thesweetcheat Posted by thesweetcheat
1st December 2016ce

Gardoms Standing Stone (Standing Stone / Menhir) — Fieldnotes

The main reason for coming here is the rock art panel, so memorably filled with pink flowers by Postman a few years ago. But first, I’m hoping to find the standing stone, something of a rarity in this area. We walk through the woods, trying to stay away from the treeless edge, as I know the stone won’t be found there. It turns out to be further south than I’d realised, another site that the Ordnance Survey map doesn’t show. Eventually it makes itself known, as we get towards the higher part of the wood. The light has gone strange now, the low sun filtered around the edges of a bank of cloud giving an ethereal glow to the woods and the stone.

The stone is a good one, a little taller than I imagined and different from each angle and direction. Like many of the best standing stones, it gives off a feeling of sentience. Even though I know this is just projection on my part, it’s hard to shake once felt. There’s no malignance, or beneficence, just a presence. I often find woodland sites hard to leave, and the stone definitely exerts a pull. As we leave I’m compelled to look back, Orpheus to Eurydice.
thesweetcheat Posted by thesweetcheat
1st December 2016ce

Barbrook I (Stone Circle) — Fieldnotes

The third of today’s stone circles, and very different again from the other two. This is yer classic Peaks embanked circle, compact and neat. Unlike, say, Nine Ladies, the stones are quite varied in size, although with no particularly obvious grading towards a compass point. The top of one of the stones has cupmarks, something I was completely unaware of, but which recalls the stone at Stanage we visited yesterday.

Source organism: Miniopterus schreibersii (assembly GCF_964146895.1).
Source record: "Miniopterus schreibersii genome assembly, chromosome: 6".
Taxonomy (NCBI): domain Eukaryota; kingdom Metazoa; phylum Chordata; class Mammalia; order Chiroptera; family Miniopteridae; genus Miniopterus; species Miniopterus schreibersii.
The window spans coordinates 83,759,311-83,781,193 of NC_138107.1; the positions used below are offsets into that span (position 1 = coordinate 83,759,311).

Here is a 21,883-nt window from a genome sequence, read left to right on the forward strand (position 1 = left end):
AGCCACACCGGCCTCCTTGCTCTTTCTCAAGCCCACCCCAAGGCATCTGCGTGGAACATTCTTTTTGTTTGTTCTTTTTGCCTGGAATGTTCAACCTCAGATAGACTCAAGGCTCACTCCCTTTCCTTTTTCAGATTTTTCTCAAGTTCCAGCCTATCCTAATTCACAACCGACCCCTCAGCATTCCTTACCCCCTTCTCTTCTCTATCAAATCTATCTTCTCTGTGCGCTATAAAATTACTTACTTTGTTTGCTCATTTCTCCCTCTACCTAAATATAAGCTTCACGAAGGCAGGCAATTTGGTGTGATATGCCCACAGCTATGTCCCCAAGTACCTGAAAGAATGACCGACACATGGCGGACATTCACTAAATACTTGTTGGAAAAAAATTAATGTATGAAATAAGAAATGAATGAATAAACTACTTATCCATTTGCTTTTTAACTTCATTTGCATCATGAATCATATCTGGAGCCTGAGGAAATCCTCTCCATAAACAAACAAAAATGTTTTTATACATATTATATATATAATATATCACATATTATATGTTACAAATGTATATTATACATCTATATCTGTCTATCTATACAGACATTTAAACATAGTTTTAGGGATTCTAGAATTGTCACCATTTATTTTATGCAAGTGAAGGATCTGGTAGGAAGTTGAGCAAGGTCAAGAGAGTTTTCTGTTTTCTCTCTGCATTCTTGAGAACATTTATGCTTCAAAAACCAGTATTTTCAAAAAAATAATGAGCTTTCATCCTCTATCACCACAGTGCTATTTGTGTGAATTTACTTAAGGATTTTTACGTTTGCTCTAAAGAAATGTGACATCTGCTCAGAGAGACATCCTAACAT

When we first got into stone circles, I read that the Barbrook sites and Big Moor were closed for environmental reasons – this was in the days before the Countryside and Rights of Way Act opened up swathes of access land, and before the internet might have told me different – so we never came here on our earlier Peaks holidays. As I’ve felt throughout these last three days, the long wait has both sharpened and sweetened the experience of finally coming to these sites. They compare with the best.

The proximity of the track perhaps keeps this from quite reaching the heights of Barbrook II as a place to find solitude, but in truth no one passes our way in the time we’re here. We will definitely be back here.
thesweetcheat Posted by thesweetcheat
1st December 2016ce

Barbrook cairns (Barrow / Cairn Cemetery) — Fieldnotes

The cairn cemetery lying between Barbrook II and Barbrook I proves well worth a stop off. A widely varied group, mostly dug into in the mid-19th century, many have excellent kerbs. The star of the show is the rebuilt cairn closest to Barbrook I, a bit of a classic of drystone edging about four courses high. One of the stones in the surround shows an interesting weathered pattern that is probably natural, but just possibly could be the very eroded trace of cupmarks.

From here we drop slightly to Barbrook I.
thesweetcheat Posted by thesweetcheat
1st December 2016ce